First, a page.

How to install U-bolt cable clamps

Updated April 17, 2017

U-bolt clamps can be used to join two metal cables together or to make a loop in a length of cable. The U-bolt clamp is made up of a U-shaped bolt with threaded ends and a "saddle" piece that slides over the end of the bolt. Two hex nuts tighten the bolt section against the saddle and clamp the two cables together. When used correctly, the U-bolt clamp creates a very strong connection.

Measure the diameter of the cable. The packaging information that comes with the clamps will tell you the number of clamps you will need based on the cable diameter.

Remove the two hex nuts from the threaded ends of the U-bolt and slide the saddle piece off the U-bolt.

Hold the pieces of cable together and place the U-bolt over the cut end of the cable. Slide the saddle piece over the U-bolt and hold the two sections together. Thread the hex nuts onto the U-bolt by hand and up to the base of the saddle piece. Hand-tighten the two hex nuts.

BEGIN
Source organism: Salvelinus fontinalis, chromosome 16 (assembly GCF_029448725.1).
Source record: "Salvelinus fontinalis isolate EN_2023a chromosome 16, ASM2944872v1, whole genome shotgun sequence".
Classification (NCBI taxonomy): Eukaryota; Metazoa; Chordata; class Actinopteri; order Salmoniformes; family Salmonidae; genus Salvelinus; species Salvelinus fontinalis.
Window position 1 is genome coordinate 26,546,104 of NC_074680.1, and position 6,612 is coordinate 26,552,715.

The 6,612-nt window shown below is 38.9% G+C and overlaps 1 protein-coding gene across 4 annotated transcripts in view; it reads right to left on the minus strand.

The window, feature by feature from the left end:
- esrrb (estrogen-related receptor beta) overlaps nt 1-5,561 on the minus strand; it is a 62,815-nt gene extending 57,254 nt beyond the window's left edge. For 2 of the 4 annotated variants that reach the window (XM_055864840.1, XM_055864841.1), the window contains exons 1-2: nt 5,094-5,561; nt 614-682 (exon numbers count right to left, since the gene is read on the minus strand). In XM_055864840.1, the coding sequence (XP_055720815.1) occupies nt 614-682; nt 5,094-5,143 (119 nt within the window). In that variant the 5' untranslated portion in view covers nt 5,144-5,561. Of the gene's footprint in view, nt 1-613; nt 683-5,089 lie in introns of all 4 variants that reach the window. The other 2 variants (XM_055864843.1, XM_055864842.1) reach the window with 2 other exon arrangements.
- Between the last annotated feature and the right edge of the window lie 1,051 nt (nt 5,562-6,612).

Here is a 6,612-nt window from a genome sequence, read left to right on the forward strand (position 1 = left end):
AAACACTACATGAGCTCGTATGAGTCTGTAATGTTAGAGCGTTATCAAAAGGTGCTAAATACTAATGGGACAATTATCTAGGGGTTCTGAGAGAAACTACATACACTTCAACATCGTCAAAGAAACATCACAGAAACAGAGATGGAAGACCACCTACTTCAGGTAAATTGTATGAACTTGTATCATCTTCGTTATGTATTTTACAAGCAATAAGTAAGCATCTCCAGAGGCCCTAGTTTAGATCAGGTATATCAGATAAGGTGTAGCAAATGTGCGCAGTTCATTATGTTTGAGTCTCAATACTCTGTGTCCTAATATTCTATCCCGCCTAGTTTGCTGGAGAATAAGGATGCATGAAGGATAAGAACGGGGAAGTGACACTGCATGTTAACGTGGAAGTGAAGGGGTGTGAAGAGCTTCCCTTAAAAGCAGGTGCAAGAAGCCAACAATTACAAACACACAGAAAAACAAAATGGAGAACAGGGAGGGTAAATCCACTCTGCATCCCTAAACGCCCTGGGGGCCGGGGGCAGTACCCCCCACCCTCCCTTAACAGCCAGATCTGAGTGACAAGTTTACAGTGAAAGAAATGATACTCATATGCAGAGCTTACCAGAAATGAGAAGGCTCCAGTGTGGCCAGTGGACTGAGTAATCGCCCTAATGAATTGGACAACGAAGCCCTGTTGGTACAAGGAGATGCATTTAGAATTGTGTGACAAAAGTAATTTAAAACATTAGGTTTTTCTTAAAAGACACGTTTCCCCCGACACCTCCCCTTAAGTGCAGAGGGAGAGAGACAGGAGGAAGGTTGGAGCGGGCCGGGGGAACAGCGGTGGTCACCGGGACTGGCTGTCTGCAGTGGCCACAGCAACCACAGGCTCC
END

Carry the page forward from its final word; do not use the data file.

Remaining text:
Refer to the packaging information to determine the spacing for the rest of the cable clamps.

Use a tape measure to measure the distance from the first cable clamp and make a mark on the cable at the distance specified in the packaging information.

Repeat Steps 2 to 5 for the number of clamps specified in the packaging information.

Set the torque spanner to the specified setting given in the packaging information and tighten each hex nut. The cables are now joined.


If you use the U-bolt clamps incorrectly, the cut wire can slide out from the clamps. Be sure to follow the packaging instructions.

Things You'll Need

  • Tape measure
  • Marking device
  • Socket set
  • 9 mm (3/8 inch) drive torque spanner
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About the Author

Residing in the Endless Mountains of Pennsylvania, Teri Olcott began her writing career in 1992 as a small-town newspaper reporter. In 1998, Olcott entered the technical writing field. Her articles have appeared in “Radiant Press” magazine and “Epoch” magazine. Olcott holds an Associate of Science in radiologic technology from SUNY Binghamton.